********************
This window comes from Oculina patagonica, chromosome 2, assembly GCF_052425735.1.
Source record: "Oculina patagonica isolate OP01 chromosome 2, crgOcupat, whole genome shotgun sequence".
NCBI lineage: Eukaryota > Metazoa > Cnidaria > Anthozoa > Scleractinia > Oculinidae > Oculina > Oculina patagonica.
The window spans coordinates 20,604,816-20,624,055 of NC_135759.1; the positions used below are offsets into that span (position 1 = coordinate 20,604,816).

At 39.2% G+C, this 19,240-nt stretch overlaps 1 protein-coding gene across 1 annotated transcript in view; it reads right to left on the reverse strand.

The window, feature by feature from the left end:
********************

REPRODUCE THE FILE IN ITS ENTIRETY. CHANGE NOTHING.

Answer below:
This window comes from Oculina patagonica, chromosome 2, assembly GCF_052425735.1.
Source record: "Oculina patagonica isolate OP01 chromosome 2, crgOcupat, whole genome shotgun sequence".
NCBI lineage: Eukaryota > Metazoa > Cnidaria > Anthozoa > Scleractinia > Oculinidae > Oculina > Oculina patagonica.
The window spans coordinates 20,604,816-20,624,055 of NC_135759.1; the positions used below are offsets into that span (position 1 = coordinate 20,604,816).

At 39.2% G+C, this 19,240-nt stretch overlaps 1 protein-coding gene across 1 annotated transcript in view; it reads right to left on the reverse strand.

The window, feature by feature from the left end: